The one certain Danger is, of course, the Ice Witch herself. She has an agenda that will cause trouble if the characters don't intervene. She could be a Planar Forces: Demon Prince (opening the gates of Hell is part of the deal), or an Arcane Enemy: Power-mad Wizard (seeking magical power is why she made the deal). The Impending Doom could be Rampant Chaos (perpetual winter breaks the laws of reality) or Impoverishment (surrounding areas of civilization will be enslaved). So I've got those under control.

I run into trouble when trying to come up with the Grim Portents though. Is just one enough? "The Ice-Witch completes her spell" doesn't allow for much of a setup or a chance to stop it. Just 'boom', and it's done the first time I advance it. I feel like it needs more steps, but I have no idea what they should be.

The other Danger(s) are stumping me too. Mostly because I expect the characters to spend all of the session in the Ice-Witch's tower and so I feel like other Dangers don't really matter. The demon-infested area around her tower seems like a great Cursed Places type of Danger; Unholy Ground, Dark Portal, or Shadowland all seem fitting. The magical curse could be a Danger too, maybe Hordes: Plague of the Undead as it grows and spreads. The GM moves for Hordes make sense for an expanding area of magical winter if read very loosely.

But as I said, this is a one shot and I feel like the characters will never interact with any of the Dangers besides the one. However, in the intrest of getting better at running Dungeon World, how would people write Grim Portents and Impending Dooms for non-sentient things. Like locations and magical curses?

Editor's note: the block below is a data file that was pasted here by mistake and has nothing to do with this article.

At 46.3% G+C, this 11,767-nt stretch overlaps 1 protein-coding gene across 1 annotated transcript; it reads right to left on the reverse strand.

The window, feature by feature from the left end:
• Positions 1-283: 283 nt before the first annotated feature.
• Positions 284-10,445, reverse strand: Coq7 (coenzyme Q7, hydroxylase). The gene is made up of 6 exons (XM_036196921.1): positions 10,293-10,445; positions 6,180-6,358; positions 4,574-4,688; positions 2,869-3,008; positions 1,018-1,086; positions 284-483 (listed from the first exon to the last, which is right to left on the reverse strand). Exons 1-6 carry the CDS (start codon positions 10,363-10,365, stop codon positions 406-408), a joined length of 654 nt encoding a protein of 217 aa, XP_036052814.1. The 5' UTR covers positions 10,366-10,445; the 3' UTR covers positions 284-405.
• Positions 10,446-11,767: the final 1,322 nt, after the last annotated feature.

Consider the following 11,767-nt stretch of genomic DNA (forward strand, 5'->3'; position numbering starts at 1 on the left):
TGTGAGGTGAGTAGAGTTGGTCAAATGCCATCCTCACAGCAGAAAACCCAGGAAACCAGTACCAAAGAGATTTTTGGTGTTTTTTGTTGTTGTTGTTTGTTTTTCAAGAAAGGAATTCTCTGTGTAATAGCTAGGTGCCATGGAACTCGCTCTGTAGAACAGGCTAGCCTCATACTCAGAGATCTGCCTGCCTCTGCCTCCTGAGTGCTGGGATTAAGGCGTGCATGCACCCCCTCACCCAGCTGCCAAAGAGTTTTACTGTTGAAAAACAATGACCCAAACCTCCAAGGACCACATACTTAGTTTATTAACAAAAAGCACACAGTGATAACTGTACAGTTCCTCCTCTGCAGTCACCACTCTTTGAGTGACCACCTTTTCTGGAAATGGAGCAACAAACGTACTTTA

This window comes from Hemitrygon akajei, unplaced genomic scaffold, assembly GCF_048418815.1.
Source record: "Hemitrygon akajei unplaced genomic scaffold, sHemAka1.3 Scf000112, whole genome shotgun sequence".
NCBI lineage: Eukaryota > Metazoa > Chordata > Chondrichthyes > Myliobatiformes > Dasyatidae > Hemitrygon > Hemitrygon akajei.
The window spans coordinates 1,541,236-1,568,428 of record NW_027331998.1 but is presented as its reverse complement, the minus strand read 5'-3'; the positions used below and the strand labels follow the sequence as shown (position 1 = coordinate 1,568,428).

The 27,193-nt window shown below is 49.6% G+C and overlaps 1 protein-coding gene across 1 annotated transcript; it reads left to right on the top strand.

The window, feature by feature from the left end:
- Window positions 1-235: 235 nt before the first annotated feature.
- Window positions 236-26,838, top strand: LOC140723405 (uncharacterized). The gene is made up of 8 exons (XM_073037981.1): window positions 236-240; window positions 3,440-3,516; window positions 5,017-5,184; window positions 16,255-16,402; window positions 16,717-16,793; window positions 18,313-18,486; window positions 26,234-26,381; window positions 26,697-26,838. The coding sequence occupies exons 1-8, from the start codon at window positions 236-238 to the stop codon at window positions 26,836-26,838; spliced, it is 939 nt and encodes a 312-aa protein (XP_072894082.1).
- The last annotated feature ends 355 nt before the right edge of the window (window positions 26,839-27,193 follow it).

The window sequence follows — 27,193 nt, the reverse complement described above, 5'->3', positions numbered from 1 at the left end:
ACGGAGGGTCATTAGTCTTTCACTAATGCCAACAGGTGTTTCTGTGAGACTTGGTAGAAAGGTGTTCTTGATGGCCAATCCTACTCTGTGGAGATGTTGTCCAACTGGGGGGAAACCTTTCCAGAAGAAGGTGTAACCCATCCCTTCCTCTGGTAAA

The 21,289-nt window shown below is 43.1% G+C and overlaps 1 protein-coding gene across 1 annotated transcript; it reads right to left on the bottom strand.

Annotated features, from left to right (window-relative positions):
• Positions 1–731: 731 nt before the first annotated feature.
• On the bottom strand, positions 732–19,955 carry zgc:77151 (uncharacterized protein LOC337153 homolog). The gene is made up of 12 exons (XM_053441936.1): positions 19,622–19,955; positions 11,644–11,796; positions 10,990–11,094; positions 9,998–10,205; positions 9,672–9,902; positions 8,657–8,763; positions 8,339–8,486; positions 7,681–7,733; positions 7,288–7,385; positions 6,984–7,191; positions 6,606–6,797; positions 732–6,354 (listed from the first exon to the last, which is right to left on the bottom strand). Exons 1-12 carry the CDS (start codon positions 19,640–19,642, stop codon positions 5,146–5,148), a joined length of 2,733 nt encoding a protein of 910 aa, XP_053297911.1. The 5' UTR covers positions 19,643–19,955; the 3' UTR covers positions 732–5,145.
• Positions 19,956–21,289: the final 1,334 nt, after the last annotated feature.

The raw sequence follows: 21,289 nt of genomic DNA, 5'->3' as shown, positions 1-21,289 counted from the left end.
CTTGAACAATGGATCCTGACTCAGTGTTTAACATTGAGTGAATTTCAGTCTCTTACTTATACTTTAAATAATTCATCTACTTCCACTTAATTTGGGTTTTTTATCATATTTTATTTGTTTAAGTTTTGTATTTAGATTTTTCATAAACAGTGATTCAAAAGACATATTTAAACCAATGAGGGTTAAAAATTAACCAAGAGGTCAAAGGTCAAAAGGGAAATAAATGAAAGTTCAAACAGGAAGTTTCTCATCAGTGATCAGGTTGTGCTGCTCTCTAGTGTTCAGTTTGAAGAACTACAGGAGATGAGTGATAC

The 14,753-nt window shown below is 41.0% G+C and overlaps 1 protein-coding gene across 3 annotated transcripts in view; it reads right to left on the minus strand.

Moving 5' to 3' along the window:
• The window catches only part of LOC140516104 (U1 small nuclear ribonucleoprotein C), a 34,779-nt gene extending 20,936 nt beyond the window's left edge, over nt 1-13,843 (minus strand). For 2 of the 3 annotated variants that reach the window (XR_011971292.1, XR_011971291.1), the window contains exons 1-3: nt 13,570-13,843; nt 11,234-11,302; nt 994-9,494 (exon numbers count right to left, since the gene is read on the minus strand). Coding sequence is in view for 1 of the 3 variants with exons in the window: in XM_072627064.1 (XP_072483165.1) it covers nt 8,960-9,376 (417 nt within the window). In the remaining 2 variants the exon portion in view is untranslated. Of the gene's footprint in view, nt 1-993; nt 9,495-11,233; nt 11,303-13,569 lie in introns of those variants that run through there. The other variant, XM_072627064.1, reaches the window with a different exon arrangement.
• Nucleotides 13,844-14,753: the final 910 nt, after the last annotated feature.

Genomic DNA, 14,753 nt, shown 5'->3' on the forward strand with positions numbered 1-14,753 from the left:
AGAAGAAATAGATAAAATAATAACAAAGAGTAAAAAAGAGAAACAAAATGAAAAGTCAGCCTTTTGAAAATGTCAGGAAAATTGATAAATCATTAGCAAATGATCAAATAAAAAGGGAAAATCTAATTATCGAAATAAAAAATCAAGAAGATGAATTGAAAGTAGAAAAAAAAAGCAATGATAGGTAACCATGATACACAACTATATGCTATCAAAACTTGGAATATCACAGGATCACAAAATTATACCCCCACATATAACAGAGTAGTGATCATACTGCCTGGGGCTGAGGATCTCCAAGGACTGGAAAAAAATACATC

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noofy

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Re: Fronts, needed for a one shot dungeon crawl?
« Reply #4 on: December 27, 2012, 01:39:06 AM »
This sounds awesome!

Don't sweat it, its all there and all good. :) Start with action, at the entrance to the ice Witch's tower and ask pointed questions like crazy.

My trick is to make the questions you have stakes to be discovered during play. So what sort of entity is the Ice witch? What legends have the player's heard? When they spout lore or discern realities about her or her agenda, turn the move back on them and say 'i don't know, what have you heard?'. Involve NPCs connected to the PCs that have been effected by her machinations. Make her want something the players want, but for different reasons. Tie her into their bonds, their classes, their moves.

How does she gather magical power? (make this a step by step process and each step can become a grim portent)
Who else has cast such a ritual? What is needed? (If the player's have come up with Macguffins during chargen - reincorporate them as needed items / people / events for the ritual. Tie the ritual to the players.)
Is she the leader of a rival cult of the Cleric?
Is she the renegade Magic User that the Wizard's guildmates whisper about in hushed tones?
Is she the bane of the land that is worth grand treasure from the king to be rid of?

My final suggestion is to use Marshall's Frozen South Dungeon starter for impressions and questions and items and monsters and ideas for customs moves - Its right up there with your theme.

Ask all these questions in play.

With your grim portents, just think about what she wants after establishing some of the answers above (or ask the players again)


Re: Fronts, needed for a one shot dungeon crawl?
« Reply #5 on: December 27, 2012, 10:21:12 AM »
Remember too that you don't have to start at the "beginning."  You can start half way through.  For example:

Who lead you to the Ice Spire and how did they know the way?
What magics did the Ice Witch unleash before you knocked her unconscious?
After destroying the crops and dooming the village, why haven't you killed her yet?
Why are the frost devils outside so keen on keeping the Ice Witch in the spire?
Now that the spire is starting to melt, what do you do?

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noofy

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Re: Fronts, needed for a one shot dungeon crawl?
« Reply #6 on: December 27, 2012, 04:15:14 PM »
yes Yes YES Marshall!
Those make me want to play in this game RIGHT NOW. :)